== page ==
The Purpose of Business

Today, the Business Roundtable, a group of 200 CEO’s, announced that 181 of its members signed off on a new statement of the purpose of a corporation. This is a massive shift from the one-note philosophy of “shareholder primacy” to an approach that is reflective of a modern workforce – a modern society – that deserves and demands “meaning and dignity.”

This affirmation of a more wholistic, human-centric approach to business will require accountability of the highest order. Please read the statement below and consider how you will bring it to life and sustain it within the walls of your own workplace.


 Statement on the Purpose of a Corporation

Americans deserve an economy that allows each person to succeed through hard work and creativity and to lead a life of meaning and dignity. We believe the free-market system is the best means of generating good jobs, a strong and sustainable economy, innovation, a healthy environment and economic opportunity for all.

Businesses play a vital role in the economy by creating jobs, fostering innovation and providing essential goods and services. Businesses make and sell consumer products; manufacture equipment and vehicles; support the national defense; grow and produce food; provide health care; generate and deliver energy; and offer financial, communications and other services that underpin economic growth.

While each of our individual companies serves its own corporate purpose, we share a fundamental commitment to all of our stakeholders. We commit to:

  • Delivering value to our customers. We will further the tradition of American companies leading the way in meeting or exceeding customer expectations.
  • Investing in our employees. This starts with compensating them fairly and providing important benefits. It also includes supporting them through training and education that help develop new skills for a rapidly changing world. We foster diversity and inclusion, dignity and respect.
  • Dealing fairly and ethically with our suppliers. We are dedicated to serving as good partners to the other companies, large and small, that help us meet our missions.
  • Supporting the communities in which we work. We respect the people in our communities and protect the environment by embracing sustainable practices across our businesses.
  • Generating long-term value for shareholders, who provide the capital that allows companies to invest, grow and innovate. We are committed to transparency and effective engagement with shareholders.

Each of our stakeholders is essential. We commit to deliver value to all of them, for the future success of our companies, our communities and our country.

Source: The Business Roundtable

Poem for a Sunday Morning

Ask the tree or the house
{Greg Orr}

Ask the tree or the house;
Ask the rose or the fire
Hydrant – everything’s
Waiting for you to notice.
Everything’s waiting for you
To wrap your heart around it.

That music has been playing
Since you were born.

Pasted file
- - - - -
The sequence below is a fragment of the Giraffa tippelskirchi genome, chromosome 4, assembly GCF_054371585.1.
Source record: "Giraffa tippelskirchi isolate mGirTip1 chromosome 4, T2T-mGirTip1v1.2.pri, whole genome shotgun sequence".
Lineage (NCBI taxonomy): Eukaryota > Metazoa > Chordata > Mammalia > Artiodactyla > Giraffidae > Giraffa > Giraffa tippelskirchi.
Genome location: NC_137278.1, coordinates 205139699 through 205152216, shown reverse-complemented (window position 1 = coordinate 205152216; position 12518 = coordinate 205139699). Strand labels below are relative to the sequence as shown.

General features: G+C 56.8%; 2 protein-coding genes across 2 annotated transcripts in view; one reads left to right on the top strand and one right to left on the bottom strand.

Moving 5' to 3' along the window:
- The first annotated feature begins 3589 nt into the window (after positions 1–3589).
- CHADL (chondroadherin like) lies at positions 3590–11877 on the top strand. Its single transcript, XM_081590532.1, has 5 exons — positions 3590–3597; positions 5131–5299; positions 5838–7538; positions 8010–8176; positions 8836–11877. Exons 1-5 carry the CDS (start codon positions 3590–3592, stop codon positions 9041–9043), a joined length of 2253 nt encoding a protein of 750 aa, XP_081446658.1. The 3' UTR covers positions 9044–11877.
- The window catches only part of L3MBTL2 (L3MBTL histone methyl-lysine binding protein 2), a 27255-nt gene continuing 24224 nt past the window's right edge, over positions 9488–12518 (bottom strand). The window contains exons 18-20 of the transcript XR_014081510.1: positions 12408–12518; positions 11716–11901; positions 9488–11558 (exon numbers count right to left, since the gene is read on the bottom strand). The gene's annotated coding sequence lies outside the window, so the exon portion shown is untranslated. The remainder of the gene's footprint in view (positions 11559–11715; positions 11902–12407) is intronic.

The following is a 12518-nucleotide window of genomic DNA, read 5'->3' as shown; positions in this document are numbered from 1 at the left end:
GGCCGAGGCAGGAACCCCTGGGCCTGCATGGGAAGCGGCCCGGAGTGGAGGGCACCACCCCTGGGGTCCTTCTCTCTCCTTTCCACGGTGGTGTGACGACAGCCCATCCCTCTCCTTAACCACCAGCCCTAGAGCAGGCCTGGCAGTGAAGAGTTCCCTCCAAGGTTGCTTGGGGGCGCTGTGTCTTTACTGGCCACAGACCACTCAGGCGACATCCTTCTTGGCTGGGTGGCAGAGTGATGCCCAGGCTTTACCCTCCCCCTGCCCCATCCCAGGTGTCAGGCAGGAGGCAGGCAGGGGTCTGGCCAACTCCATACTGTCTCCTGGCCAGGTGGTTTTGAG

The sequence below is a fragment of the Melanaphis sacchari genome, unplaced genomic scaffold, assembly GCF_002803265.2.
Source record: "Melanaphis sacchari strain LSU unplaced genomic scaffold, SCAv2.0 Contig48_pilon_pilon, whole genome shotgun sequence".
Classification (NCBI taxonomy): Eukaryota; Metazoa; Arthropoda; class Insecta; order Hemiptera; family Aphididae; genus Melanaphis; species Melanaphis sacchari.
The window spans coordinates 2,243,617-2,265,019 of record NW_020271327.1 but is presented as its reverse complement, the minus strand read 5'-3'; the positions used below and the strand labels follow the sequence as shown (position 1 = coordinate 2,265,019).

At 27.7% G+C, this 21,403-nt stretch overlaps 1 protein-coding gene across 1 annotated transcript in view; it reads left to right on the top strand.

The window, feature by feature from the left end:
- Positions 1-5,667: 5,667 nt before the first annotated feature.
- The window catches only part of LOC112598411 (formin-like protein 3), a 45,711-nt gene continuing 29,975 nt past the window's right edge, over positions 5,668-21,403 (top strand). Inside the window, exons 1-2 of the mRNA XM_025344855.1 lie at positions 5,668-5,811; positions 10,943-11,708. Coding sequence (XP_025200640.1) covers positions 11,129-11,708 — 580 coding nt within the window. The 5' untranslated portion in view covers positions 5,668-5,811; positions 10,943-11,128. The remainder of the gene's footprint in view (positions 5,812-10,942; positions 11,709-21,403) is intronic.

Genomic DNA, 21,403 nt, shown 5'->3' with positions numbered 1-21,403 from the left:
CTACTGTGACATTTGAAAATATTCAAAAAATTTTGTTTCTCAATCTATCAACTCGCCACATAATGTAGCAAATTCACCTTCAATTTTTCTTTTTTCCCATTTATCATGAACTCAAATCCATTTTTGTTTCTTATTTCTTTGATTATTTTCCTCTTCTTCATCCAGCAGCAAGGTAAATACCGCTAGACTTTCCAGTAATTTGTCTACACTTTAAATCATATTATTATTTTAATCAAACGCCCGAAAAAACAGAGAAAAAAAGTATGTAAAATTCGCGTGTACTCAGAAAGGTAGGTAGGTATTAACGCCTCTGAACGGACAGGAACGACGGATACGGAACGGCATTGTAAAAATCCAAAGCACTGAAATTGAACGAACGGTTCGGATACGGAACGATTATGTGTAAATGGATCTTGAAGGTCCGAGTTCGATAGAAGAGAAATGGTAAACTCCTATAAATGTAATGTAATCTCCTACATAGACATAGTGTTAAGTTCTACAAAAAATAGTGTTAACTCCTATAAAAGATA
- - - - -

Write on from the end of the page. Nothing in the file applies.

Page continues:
You must be mad to resist it.
Always the beloved
Surrounds us,
Eager to dance.
All we have to do is ask.


adult art ballerina ballet

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The Old Story

Today I had to let go of an old story.

I took my daughter to the DMV to test for her learner’s permit and received not just good or helpful service from the staff there but an exceptional level of attentiveness and care.

You can imagine that this is not the story I told my daughter about what our experience would be like.

From the first encounter we had my story was proven false.

Yes, it’s still slow. Yes, it’s still a bureaucracy. And, our experience reminds me that even an entrenched organization like the DMV can acknowledge and act on the truth that they are in the business of helping human beings and then act accordingly.

I approached one of the helpful workers there and told her that she and her colleagues were destroying their old reputation, forcing me to rewrite my story.

She smiled and said, “Thank you for saying so. We’re really trying.”

They really are.


Go Do It

This week I have written about industriousness, initiative, reinvention and responsibility. I have written about the way that human beings come alive when they feel free to take meaningful, appropriate, even obvious actions in support of necessary change.

In reflection I understand that these various expressions are all shoots of the same vine; each an attempt to manifest my personal understanding and expression of the truth that meaningful action is a balm to anxiety. 

We can commiserate, complain, kvetch and confer all we want but until we act we will feel frustrated and useless, no different than a damp matchbook is to our hope for a comforting fire. Or, as David Whyte expresses it in his poem Out On the Ocean:

“…always this energy smolders inside
when it remains unlit
the body fills with dense smoke.” 

We’d do well, all of us who are hungry to take meaningful action for change, to revisit and reconsider the words of Howard Thurman:

“Don’t ask what the world needs.
Ask what makes you come alive and go do it,
because what the world needs is people who have come alive.”

This is the time and place in which you live.

This is the time and place to act.

This is the time and place to express what you are here for.

Go and do.


bonfire surrounded with green grass field

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Hidden Treasure

According to girlscouts.org, “Going for the Girl Scout Silver Award—the highest award a Girl Scout Cadette can earn—gives you the chance to show that you are a leader who is organized, determined, and dedicated to improving your community.”

According to my daughter’s research, self-esteem in girls takes a steep drop (30%) between the ages of 8 and 14.

Motivated to earn the Silver Award and dedicated to address the loss of self-esteem in adolescent girls, she reached out to the principal of her former grade school – now converted to a K-8 – and asked if she could design and paint a series of inspirational messages in one of the girl’s restrooms on campus.